Building a Sentiment Detection Bot with Google Cloud, a Chat Client, and Ruby.

In this series, I’ll explain how to create a chat bot that is capable of detecting sentiment, analyzing images, and finally having the basis of a evolving personality. This is part 1 of that series.

Setting Up Kaggle in Google Colab

You know where all those datasets are and you know where you want them to go, but how do you easily move your datasets from Kaggle into Google Colab without a lot of complicated madness? Let me show you!

Graph Embeddings – The Summary

This article presents what graph embeddings are, their use, and the comparison of the most commonly used graph embedding approaches.

Build Log Analytics Application using Apache Spark

Step by step process of developing a real world application using Apache Spark, along with main focus on explaining the architecture of Spark.

Various ways to evaluate a machine learning models performance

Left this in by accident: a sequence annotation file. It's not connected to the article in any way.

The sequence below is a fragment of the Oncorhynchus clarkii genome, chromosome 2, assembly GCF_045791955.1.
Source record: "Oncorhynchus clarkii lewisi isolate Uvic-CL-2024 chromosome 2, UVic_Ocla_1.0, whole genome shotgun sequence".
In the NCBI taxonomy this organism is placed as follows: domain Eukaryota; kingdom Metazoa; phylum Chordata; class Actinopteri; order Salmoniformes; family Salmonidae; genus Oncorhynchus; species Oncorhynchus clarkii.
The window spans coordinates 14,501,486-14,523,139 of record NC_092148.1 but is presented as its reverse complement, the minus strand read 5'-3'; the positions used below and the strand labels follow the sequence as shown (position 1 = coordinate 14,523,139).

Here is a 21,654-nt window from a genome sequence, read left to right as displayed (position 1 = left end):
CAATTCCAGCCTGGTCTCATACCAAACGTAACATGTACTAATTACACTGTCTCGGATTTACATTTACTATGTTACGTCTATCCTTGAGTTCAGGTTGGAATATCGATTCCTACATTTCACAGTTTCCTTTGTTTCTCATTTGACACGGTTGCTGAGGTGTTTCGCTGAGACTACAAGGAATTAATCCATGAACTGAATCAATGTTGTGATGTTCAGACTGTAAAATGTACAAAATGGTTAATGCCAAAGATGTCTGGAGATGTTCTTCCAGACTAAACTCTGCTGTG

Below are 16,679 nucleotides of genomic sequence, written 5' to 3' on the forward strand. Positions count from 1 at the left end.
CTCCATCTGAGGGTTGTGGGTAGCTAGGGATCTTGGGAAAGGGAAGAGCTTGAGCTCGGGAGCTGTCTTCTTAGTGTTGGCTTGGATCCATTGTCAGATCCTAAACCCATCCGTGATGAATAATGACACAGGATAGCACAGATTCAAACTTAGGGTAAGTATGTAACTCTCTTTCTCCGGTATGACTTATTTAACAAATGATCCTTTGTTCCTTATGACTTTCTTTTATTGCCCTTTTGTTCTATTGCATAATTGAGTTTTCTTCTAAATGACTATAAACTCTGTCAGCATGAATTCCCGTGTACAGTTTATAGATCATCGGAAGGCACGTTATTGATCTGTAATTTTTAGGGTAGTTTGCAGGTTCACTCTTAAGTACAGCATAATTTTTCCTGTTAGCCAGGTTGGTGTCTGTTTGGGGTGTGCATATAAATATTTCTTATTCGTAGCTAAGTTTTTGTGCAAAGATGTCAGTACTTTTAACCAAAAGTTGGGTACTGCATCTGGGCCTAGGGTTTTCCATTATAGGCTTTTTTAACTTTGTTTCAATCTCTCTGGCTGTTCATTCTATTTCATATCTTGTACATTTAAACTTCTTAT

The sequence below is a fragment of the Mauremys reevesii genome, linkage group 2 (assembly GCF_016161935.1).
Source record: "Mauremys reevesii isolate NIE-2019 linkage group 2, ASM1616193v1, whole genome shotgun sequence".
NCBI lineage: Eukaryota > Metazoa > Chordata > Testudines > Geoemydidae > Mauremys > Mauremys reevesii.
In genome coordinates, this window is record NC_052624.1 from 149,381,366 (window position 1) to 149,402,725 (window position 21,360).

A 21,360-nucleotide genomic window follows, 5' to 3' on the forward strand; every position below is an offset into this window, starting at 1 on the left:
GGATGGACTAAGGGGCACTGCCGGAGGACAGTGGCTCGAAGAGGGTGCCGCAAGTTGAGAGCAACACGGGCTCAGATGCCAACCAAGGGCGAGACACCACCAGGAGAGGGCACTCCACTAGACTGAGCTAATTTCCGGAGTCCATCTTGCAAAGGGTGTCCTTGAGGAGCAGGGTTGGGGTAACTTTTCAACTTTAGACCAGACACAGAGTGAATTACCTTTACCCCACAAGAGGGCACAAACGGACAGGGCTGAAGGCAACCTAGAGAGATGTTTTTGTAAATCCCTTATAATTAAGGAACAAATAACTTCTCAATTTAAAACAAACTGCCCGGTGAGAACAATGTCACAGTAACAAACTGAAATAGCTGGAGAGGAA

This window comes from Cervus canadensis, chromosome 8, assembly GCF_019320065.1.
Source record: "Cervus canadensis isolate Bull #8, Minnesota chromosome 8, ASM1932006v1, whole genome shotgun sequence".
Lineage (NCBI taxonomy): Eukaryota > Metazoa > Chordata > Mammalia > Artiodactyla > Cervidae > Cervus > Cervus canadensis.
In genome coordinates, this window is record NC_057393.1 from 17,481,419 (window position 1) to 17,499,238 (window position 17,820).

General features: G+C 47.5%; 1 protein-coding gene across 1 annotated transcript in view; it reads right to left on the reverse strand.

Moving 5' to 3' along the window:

In this blog, we will discuss the various ways to check the performance of our machine learning or deep learning model and why to use one in place of the other. We will discuss terms like:
1. Confusion matrix
2. Accuracy
3. Precision
4. Recall
5. Specificity
6. F1 score
7. Precision-Recall or PR curve
8. ROC (Receiver Operating Characteristics) curve
9. PR vs ROC curve.

Default Risk using Deep Learning

Many people struggle to get loans due to insufficient or non-existent credit histories. And, unfortunately, this population is often taken advantage of by untrustworthy lenders. Companies like Home Credit strives to broaden financial inclusion for the unbanked population by providing a positive and safe borrowing experience. In order to make sure this underserved population has a positive loan experience, Home Credit makes use of a variety of alternative data (e.g., including telco and transactional information) to predict their clients’ repayment abilities. By using various Statistical, Machine Learning and Deep learning methods we unlock the full potential of their data. Doing so will ensure that clients capable of repayment are not rejected and that loans are given with a principal, maturity, and repayment calendar that will empower their clients to be successful.

Supercharging word vectors

A simple technique to boost fastText and other word vectors in your NLP projects